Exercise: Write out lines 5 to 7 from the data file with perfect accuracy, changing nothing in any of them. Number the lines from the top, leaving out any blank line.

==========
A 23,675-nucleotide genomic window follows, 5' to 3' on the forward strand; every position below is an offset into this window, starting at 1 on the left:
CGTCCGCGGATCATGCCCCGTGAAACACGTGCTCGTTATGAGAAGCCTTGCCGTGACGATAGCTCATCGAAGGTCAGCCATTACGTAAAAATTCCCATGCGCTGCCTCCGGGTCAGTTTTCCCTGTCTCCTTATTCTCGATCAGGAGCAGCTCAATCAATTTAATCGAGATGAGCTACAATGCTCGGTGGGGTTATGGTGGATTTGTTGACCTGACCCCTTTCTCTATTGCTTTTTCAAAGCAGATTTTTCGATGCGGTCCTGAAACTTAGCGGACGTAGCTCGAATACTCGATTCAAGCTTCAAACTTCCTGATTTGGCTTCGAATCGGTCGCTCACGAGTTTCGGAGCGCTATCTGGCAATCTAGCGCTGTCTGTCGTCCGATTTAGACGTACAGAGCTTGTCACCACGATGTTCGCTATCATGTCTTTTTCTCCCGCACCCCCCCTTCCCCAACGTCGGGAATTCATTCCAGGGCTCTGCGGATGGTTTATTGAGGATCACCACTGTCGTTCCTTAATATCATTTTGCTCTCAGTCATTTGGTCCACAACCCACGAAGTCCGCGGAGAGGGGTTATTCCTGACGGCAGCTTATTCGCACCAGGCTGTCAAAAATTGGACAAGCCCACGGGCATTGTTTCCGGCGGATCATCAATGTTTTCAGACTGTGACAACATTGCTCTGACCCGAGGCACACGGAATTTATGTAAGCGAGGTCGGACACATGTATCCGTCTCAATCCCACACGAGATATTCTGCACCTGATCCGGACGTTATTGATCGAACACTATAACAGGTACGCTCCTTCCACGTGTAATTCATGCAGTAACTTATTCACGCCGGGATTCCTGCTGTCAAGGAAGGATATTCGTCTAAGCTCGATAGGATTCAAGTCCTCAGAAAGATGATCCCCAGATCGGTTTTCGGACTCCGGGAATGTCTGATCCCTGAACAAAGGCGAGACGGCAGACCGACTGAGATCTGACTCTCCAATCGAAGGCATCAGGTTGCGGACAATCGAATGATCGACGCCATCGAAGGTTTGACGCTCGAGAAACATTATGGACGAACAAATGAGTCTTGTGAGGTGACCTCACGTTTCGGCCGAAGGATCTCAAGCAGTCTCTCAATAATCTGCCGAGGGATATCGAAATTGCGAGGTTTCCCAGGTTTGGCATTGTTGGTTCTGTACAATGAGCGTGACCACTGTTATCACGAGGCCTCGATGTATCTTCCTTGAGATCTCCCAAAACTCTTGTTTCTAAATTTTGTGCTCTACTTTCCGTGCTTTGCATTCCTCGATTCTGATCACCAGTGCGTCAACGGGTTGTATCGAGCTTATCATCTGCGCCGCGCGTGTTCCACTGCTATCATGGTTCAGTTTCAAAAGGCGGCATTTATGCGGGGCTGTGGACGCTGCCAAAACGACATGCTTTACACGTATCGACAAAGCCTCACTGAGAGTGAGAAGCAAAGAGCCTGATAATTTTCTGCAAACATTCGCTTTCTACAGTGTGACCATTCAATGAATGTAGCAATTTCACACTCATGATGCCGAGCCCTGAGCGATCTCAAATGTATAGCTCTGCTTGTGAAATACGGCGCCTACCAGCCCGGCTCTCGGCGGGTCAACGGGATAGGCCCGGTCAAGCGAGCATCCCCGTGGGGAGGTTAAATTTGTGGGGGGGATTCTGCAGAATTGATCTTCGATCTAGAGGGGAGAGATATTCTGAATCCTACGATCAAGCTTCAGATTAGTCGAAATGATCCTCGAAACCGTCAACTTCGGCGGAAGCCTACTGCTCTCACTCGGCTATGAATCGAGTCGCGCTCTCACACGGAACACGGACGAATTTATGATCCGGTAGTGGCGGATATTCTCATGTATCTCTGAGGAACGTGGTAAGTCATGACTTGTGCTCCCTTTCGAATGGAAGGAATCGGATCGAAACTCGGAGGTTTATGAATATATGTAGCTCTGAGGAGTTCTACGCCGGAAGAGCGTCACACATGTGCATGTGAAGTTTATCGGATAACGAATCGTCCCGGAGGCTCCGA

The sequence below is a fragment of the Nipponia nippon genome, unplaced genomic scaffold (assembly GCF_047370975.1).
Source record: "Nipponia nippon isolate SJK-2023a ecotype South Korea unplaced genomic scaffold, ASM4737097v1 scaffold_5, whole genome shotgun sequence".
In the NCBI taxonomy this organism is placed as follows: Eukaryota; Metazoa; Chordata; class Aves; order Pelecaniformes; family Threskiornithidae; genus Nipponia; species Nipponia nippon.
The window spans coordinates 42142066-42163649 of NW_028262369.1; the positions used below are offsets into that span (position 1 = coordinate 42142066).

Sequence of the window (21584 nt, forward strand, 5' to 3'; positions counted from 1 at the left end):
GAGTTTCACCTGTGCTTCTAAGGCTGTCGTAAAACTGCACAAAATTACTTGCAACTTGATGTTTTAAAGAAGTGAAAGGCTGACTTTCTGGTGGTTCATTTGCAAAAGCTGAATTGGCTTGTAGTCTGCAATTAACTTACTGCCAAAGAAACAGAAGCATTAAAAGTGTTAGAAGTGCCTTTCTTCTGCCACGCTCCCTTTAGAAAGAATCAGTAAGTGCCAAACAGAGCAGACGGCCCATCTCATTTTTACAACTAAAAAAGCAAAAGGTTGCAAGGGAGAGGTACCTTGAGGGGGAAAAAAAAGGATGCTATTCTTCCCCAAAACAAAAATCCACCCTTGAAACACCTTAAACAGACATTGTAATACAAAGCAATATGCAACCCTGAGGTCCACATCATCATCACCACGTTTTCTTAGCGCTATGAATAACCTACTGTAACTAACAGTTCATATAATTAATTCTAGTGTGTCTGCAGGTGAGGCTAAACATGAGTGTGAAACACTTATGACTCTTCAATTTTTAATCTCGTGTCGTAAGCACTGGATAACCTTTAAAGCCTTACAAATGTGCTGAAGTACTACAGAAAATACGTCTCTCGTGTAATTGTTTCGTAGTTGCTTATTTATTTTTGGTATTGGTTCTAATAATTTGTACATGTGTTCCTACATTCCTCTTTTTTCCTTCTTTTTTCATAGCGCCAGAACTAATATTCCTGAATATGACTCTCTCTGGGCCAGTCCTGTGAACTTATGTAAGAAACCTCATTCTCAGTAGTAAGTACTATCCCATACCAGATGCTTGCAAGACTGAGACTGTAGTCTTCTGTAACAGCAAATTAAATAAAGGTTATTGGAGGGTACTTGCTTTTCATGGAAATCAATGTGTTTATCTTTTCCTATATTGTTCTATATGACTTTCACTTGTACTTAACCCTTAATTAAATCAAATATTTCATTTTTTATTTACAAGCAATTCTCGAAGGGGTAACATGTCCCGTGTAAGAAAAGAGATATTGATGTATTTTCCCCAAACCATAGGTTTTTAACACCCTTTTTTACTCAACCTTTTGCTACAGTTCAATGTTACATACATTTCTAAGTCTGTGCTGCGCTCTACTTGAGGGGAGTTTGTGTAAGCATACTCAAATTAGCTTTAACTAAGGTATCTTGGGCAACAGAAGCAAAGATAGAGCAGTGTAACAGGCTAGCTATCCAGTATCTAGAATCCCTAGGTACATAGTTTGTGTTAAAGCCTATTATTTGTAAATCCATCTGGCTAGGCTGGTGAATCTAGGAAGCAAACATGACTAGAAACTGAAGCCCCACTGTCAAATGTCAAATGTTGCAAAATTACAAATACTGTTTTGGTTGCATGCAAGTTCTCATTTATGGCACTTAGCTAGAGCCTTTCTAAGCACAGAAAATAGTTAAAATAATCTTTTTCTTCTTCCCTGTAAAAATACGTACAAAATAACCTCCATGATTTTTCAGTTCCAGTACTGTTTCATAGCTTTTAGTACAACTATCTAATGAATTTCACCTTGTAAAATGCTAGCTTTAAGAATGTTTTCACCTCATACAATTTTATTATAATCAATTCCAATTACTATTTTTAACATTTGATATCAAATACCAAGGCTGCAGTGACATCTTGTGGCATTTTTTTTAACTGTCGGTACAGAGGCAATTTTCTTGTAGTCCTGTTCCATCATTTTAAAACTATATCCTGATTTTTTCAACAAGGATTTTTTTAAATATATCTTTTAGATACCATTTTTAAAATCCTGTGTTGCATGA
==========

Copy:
In the NCBI taxonomy this organism is placed as follows: Eukaryota; Metazoa; Chordata; class Aves; order Pelecaniformes; family Threskiornithidae; genus Nipponia; species Nipponia nippon.
The window spans coordinates 42142066-42163649 of NW_028262369.1; the positions used below are offsets into that span (position 1 = coordinate 42142066).

Sequence of the window (21584 nt, forward strand, 5' to 3'; positions counted from 1 at the left end):